Keywords: mood disorder; parasuicide; primary healthcare; psychiatric diagnosis; suicide.


Suicide is an important public health concern globally, with one person dying by suicide every 40 s, and many more making attempts to kill themselves.1 In South Africa, 23 people kill themselves every day, and another 460 people make attempts to end their own lives.2

Around 77% of people who die through suicide have regular contact with primary care providers (PCPs) in their final year before killing themselves.3 This window of contact offers an opportunity for PCPs to recognise and manage suicidal behaviour amongst high-risk patients, many of whom will not disclose their suicidal intent except when asked directly by a PCP.4

Any intervention capable of reducing the likelihood of suicide will improve the quality of care offered to at-risk patients through early detection, comprehensive assessment and effective management at the primary health care (PHC) level. The integration of all aspects of mental healthcare into primary care allows for a greater portion of the suicide-vulnerable population to be seen and assisted by PCPs.5 Such a goal requires that PCPs possess good knowledge of mental health and be competent in the management of common mental illnesses.6 Furthermore, the high prevalence of mental illness and suicidal behaviour associated with the COVID-19 pandemic7 requires that routine screening, assessment and management of at-risk patients become a standard of care at all health facilities.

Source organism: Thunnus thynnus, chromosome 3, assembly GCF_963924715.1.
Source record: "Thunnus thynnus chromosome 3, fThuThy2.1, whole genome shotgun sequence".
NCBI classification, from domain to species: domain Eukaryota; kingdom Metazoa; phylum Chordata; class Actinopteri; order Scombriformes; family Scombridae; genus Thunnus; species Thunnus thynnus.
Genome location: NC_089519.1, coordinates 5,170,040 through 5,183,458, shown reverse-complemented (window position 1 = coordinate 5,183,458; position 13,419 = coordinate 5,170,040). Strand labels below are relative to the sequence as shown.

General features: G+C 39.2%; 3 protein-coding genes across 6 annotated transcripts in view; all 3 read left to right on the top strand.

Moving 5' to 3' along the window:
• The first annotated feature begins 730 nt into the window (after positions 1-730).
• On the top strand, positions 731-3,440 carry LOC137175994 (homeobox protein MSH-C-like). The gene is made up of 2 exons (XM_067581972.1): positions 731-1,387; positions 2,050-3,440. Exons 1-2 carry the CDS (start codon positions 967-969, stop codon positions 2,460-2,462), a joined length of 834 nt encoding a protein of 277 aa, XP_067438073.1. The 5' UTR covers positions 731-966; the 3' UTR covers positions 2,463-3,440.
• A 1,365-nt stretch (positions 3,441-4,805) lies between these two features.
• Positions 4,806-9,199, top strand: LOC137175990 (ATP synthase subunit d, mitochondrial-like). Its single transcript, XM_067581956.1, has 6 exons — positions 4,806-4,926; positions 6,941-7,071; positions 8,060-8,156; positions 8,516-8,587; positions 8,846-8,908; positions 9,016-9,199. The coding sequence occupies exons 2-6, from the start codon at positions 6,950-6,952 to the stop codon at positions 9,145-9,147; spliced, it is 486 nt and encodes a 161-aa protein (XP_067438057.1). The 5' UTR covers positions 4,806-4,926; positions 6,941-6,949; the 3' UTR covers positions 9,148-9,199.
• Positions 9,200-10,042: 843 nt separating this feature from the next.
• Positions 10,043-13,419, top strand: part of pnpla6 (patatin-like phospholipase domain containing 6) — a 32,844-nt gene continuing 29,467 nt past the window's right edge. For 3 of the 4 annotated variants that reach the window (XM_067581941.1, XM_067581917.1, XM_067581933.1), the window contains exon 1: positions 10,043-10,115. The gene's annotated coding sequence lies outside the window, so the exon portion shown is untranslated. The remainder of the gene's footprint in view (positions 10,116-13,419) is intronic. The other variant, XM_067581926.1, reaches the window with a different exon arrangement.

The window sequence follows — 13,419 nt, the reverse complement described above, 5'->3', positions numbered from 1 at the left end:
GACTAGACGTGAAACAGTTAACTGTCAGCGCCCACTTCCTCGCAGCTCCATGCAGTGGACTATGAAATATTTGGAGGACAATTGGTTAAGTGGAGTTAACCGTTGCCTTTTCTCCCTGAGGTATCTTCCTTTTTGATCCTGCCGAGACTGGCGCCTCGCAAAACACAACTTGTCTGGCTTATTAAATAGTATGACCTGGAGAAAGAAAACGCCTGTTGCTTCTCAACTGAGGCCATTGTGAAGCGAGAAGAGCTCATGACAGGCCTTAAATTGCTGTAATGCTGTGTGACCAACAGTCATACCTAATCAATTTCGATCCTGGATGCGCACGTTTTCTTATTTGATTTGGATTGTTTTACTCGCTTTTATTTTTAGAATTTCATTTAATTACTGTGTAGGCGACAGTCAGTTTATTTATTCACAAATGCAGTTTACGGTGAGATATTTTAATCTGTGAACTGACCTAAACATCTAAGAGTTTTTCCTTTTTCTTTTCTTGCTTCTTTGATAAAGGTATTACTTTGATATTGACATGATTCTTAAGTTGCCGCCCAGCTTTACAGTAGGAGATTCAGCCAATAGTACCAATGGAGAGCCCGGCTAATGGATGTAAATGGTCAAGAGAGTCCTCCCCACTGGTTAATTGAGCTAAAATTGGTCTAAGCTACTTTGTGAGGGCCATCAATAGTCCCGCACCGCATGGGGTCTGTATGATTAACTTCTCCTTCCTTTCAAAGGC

Despite the high prevalence of successful and non-fatal suicide attempts, the requisite knowledge and confidence to prevent suicides and to render effective intervention in managing patients with suicidal behaviour are lacking amongst most PCPs.8 This article aims to address this gap by providing resources on the effective management of suicidal patients to reduce the intensity and occurrence of suicide and suicidal behaviour.